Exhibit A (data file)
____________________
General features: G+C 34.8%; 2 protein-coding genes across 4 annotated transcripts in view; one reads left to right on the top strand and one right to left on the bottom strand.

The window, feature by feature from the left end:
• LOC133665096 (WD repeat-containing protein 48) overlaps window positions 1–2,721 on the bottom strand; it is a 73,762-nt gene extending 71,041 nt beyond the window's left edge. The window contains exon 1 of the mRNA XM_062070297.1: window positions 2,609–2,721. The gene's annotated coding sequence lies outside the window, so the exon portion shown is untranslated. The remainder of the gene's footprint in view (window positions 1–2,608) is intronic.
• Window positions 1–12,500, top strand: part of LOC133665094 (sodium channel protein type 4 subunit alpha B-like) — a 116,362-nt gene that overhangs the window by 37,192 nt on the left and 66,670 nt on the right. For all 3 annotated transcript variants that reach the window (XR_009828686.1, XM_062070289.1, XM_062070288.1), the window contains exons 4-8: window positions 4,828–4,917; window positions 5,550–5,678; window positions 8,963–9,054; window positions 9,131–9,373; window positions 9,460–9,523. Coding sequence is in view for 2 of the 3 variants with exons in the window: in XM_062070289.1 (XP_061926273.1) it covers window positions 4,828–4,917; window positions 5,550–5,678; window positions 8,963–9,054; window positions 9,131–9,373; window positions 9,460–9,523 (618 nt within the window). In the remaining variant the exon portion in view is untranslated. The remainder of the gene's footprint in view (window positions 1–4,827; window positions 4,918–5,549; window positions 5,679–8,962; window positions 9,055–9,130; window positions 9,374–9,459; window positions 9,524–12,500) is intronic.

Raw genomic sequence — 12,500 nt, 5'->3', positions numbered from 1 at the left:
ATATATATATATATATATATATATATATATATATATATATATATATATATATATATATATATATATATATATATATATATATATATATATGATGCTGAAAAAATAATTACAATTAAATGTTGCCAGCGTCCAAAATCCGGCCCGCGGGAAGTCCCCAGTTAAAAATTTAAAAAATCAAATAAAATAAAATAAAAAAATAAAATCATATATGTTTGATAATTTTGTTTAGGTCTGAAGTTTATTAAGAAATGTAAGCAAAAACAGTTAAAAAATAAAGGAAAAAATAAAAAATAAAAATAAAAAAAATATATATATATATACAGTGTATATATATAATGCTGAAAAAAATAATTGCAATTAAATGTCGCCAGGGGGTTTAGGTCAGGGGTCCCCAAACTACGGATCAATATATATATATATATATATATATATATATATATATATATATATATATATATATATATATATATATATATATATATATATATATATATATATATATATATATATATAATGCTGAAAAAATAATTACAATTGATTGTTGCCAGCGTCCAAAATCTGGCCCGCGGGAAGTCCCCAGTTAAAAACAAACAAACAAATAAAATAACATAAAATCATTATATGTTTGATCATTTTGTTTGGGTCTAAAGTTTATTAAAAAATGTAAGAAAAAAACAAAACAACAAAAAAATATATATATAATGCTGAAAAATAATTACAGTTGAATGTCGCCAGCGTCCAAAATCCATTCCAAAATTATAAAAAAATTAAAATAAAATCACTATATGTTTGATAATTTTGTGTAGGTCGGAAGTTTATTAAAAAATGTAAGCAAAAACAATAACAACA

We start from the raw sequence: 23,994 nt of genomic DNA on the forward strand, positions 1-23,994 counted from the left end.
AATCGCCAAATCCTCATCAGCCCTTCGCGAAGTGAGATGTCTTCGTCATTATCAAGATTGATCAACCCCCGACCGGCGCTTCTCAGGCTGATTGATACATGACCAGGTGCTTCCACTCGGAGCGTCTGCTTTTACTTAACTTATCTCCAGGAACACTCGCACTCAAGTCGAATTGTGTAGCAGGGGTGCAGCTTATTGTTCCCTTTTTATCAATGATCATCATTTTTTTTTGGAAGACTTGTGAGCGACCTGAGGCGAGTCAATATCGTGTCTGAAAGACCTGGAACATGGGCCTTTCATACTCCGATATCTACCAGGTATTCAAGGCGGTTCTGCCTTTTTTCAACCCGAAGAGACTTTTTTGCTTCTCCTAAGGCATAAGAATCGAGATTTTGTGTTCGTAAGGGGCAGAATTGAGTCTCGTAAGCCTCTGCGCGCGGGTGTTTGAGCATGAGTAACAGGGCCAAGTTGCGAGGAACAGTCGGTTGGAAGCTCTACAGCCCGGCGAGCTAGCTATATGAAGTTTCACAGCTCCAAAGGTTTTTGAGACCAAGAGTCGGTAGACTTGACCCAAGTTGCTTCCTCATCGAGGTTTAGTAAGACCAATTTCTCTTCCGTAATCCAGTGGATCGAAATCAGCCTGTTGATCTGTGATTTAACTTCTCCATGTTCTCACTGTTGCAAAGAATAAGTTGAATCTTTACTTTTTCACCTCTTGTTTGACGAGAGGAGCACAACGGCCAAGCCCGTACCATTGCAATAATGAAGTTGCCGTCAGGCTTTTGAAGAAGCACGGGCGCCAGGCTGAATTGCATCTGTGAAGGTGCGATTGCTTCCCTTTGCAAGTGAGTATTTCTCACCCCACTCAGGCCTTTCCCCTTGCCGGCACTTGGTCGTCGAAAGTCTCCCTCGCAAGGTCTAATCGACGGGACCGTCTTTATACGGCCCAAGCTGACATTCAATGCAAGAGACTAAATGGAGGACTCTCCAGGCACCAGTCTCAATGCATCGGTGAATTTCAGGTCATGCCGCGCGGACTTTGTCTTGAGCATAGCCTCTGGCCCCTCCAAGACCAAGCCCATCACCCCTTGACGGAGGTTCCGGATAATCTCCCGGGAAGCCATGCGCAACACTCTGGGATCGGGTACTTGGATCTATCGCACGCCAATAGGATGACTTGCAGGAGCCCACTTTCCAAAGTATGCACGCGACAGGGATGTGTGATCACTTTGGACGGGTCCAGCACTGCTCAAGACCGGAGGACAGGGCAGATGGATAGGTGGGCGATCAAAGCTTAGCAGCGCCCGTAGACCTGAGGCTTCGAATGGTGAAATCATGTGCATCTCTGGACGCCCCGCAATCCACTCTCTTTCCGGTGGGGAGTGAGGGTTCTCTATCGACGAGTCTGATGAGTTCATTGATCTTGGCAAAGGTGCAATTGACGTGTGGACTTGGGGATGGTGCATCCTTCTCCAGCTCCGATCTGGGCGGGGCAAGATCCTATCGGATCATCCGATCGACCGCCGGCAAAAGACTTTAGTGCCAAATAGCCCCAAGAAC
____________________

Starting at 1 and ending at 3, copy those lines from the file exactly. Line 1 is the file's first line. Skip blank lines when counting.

General features: G+C 34.8%; 2 protein-coding genes across 4 annotated transcripts in view; one reads left to right on the top strand and one right to left on the bottom strand.

The window, feature by feature from the left end:
• LOC133665096 (WD repeat-containing protein 48) overlaps window positions 1–2,721 on the bottom strand; it is a 73,762-nt gene extending 71,041 nt beyond the window's left edge. The window contains exon 1 of the mRNA XM_062070297.1: window positions 2,609–2,721. The gene's annotated coding sequence lies outside the window, so the exon portion shown is untranslated. The remainder of the gene's footprint in view (window positions 1–2,608) is intronic.